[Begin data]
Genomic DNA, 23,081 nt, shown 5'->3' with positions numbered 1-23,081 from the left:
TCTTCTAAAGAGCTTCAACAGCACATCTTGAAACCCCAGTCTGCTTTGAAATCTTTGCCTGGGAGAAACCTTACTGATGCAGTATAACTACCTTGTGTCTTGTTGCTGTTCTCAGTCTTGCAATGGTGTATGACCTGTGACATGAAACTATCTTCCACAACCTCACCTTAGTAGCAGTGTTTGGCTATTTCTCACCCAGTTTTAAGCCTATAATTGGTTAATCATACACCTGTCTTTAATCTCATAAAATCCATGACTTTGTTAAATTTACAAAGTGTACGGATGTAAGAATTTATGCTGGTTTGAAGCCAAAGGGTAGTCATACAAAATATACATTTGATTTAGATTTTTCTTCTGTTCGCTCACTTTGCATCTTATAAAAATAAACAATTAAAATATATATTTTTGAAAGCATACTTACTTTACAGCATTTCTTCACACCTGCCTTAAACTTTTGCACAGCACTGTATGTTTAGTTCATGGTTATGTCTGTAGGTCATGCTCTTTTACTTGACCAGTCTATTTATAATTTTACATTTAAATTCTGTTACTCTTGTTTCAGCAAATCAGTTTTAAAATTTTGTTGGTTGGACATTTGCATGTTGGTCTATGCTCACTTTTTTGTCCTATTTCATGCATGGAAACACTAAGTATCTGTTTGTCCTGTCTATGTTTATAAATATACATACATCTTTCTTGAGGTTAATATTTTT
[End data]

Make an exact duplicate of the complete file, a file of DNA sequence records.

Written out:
Genomic DNA, 23,081 nt, shown 5'->3' with positions numbered 1-23,081 from the left:
TCTTCTAAAGAGCTTCAACAGCACATCTTGAAACCCCAGTCTGCTTTGAAATCTTTGCCTGGGAGAAACCTTACTGATGCAGTATAACTACCTTGTGTCTTGTTGCTGTTCTCAGTCTTGCAATGGTGTATGACCTGTGACATGAAACTATCTTCCACAACCTCACCTTAGTAGCAGTGTTTGGCTATTTCTCACCCAGTTTTAAGCCTATAATTGGTTAATCATACACCTGTCTTTAATCTCATAAAATCCATGACTTTGTTAAATTTACAAAGTGTACGGATGTAAGAATTTATGCTGGTTTGAAGCCAAAGGGTAGTCATACAAAATATACATTTGATTTAGATTTTTCTTCTGTTCGCTCACTTTGCATCTTATAAAAATAAACAATTAAAATATATATTTTTGAAAGCATACTTACTTTACAGCATTTCTTCACACCTGCCTTAAACTTTTGCACAGCACTGTATGTTTAGTTCATGGTTATGTCTGTAGGTCATGCTCTTTTACTTGACCAGTCTATTTATAATTTTACATTTAAATTCTGTTACTCTTGTTTCAGCAAATCAGTTTTAAAATTTTGTTGGTTGGACATTTGCATGTTGGTCTATGCTCACTTTTTTGTCCTATTTCATGCATGGAAACACTAAGTATCTGTTTGTCCTGTCTATGTTTATAAATATACATACATCTTTCTTGAGGTTAATATTTTT